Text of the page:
Firming up sister school relations

Skene Street Specialist School is planning a trip to China in the new year, in an attempt to firm up sister school relations with the Yiwu Xingguang Experimental School in Zhejiang Province.

The visit is being led by Clyde Humphries, who has been working with Skene Street Specialist School over the past few years in developing their sister school relationship with the Experimental School.

The sister school relationship was made official in October last year, when a delegation, including Skene Street principal Robyn Anyon, travelled to China and signed a memorandum of understanding.

The agreement aims to create closer ties between the schools and promote mutual understanding and cultural awareness between Australia and China.

It is believed the relationship could be one of the first special education setting partnerships with China, if not in Victoria, but Australia.

Mr Humphries has visited China on several occasions along with his wife Lois, a teacher at Skene Street, but he is hoping more stakeholders will take up the opportunity to visit the Yiwu Xingguang Experimental School in Zhejiang Province in the new year to further strengthen the relationship.

Lois Humphries was in China again earlier this year as a follow up from the previous tour and visited the Yiwu Xingguang Experimental School, describing the experience as a wonderful opportunity.

"It was an opportunity for me to visit the school and share ideas with teachers," Mrs Humphries said.

A lot of the students at the Yiwu Experimental School are deaf, while there is another group of students with intellectual disabilities.

Mrs Humphries said this made the two schools very similar in many ways and would ensure the successful sharing of resources and ideas.

The next China trip, planned for April next year, will see an invitation extended to teachers, staff, family and friends of the school, along with anyone in the community who is eager to visit a small part of this intriguing country.

An itinerary has been prepared that will encompass Shanghai, but also towns and attractions off the main foreign tourist routes. Numbers are being kept under 20, so Mr Humphries said bookings and deposits need to be in by January 19 to secure a place.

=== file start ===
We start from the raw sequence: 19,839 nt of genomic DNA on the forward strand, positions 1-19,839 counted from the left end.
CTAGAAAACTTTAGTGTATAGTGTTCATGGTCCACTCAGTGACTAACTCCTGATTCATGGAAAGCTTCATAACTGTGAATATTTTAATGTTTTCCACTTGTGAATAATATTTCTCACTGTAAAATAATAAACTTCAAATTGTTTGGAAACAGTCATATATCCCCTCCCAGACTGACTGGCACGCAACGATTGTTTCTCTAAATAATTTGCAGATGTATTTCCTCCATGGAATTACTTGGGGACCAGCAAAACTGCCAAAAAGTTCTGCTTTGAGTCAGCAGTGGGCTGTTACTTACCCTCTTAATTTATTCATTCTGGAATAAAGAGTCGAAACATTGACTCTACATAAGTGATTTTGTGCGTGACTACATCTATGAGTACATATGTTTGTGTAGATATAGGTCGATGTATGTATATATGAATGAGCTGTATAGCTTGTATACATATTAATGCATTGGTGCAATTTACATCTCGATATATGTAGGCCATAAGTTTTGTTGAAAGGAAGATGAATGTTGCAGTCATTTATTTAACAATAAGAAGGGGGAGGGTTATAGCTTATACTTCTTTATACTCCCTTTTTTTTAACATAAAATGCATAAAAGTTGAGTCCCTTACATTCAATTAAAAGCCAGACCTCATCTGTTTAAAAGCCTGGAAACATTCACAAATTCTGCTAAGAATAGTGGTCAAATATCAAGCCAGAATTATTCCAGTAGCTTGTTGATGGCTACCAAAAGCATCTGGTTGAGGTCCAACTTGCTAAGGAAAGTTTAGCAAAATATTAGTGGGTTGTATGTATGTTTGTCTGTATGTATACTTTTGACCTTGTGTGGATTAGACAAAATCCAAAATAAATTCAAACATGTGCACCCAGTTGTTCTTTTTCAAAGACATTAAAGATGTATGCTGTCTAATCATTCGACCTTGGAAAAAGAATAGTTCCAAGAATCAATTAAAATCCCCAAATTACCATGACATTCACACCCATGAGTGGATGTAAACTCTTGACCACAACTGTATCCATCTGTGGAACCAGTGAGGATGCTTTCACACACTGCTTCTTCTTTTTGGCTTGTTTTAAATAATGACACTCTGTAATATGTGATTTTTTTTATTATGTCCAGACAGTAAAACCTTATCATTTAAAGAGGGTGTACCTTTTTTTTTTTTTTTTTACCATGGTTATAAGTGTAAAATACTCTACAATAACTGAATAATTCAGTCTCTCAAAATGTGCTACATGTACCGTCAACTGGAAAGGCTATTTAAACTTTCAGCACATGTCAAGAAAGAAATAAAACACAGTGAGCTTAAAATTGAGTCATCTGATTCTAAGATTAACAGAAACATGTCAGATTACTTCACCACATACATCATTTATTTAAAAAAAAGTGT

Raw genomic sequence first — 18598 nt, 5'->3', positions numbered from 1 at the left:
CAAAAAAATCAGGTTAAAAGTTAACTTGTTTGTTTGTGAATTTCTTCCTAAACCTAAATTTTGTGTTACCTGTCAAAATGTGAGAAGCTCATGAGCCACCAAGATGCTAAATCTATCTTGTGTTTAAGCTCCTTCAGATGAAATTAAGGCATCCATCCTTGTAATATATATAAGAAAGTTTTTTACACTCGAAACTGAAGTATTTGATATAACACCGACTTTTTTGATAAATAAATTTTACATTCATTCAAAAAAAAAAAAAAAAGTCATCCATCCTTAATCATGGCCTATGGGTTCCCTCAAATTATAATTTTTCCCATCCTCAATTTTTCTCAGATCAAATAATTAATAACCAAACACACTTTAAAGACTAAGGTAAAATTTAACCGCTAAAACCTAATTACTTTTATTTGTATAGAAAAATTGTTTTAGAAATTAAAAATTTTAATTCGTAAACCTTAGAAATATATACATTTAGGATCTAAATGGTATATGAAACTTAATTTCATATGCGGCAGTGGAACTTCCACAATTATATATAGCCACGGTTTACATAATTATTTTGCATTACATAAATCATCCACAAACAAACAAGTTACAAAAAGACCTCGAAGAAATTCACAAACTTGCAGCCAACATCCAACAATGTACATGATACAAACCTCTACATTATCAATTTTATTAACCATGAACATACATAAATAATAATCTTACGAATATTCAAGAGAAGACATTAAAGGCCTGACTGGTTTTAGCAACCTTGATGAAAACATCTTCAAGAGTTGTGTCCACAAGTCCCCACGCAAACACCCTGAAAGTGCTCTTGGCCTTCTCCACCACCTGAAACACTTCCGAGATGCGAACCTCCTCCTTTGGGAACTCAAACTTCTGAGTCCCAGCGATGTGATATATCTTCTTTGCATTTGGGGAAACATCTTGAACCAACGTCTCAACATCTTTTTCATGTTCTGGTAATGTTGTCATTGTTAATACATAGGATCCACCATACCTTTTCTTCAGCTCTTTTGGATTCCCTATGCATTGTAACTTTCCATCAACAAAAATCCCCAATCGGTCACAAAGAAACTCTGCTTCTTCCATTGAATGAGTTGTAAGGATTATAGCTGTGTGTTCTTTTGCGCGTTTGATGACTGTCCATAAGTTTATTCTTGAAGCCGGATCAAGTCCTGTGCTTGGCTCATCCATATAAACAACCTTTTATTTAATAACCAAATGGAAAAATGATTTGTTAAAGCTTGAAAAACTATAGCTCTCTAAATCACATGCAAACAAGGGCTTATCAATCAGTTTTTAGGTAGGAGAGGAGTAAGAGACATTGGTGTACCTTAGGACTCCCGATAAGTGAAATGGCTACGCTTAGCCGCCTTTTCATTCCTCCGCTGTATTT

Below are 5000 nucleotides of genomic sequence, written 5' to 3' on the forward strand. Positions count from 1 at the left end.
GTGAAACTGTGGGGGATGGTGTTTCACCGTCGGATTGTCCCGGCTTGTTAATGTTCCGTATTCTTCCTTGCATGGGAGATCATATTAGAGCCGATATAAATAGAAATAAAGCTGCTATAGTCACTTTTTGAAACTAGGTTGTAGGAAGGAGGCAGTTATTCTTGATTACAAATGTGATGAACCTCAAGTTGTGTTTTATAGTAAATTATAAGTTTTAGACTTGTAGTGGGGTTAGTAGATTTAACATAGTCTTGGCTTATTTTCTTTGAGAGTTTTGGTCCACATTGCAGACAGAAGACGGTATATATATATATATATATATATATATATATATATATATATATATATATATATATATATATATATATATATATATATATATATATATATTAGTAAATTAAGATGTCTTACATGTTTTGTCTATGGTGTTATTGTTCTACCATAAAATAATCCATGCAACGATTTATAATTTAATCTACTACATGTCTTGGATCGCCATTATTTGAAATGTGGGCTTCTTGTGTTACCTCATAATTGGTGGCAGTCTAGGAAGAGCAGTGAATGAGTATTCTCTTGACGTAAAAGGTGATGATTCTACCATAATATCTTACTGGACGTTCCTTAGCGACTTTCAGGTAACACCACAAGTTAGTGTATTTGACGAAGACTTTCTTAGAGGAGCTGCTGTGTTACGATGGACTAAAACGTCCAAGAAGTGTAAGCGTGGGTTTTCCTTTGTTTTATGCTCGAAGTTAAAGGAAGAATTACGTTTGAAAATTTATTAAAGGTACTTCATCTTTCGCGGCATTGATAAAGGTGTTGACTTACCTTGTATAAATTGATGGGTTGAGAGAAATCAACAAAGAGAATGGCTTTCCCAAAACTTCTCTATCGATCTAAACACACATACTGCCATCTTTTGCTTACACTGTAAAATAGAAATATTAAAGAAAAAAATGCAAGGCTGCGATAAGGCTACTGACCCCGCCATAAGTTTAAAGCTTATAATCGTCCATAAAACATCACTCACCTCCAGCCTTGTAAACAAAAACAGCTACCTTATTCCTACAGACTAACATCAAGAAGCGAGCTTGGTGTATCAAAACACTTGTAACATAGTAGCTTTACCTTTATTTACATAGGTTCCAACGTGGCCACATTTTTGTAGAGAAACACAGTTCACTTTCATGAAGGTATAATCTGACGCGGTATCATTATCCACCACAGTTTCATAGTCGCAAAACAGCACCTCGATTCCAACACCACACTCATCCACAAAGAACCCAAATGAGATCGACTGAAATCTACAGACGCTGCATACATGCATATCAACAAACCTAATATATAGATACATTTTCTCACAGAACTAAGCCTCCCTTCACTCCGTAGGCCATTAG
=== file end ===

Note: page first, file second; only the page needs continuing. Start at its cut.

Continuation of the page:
"The theme of the trip is Chinese Tea and education," Mr Humphries said.

"Tea culture is huge in China and some of the places the group will visit are not easily found in package tours."

Mr Humphries said one of the more unusual sites the group will visit is where the Chinese 'Tea Bible' was written. This is a magnificent teak structure and museum, which winds its way through a bamboo forest. A silk factory, a teapot town, temples, pandas, a bamboo museum and river cruises from boats to sampans are all included.

Mr Humphries said the tour was planned for the April school holidays to enable teachers to travel.

"Interest has already been shown from other teachers in the region, as there will be visits to two Chinese Special Schools on the itinerary," he said.

Mr Humphries also said it will be spring in China and the gardens they will be visiting will be in full bloom giving the green thumb brigade a chance to see some magnificent displays.

Having been to China many times over the past ten years Mr. Humphries said that he always comes back having discovered something new and exciting from the trip. He also stated that it is one of the few countries where he feels safer to walk at night.

People interested in the visit to China in April should contact Clyde Humphries at cohconsultant@me.com or phone 0427 583 577 for an itinerary.

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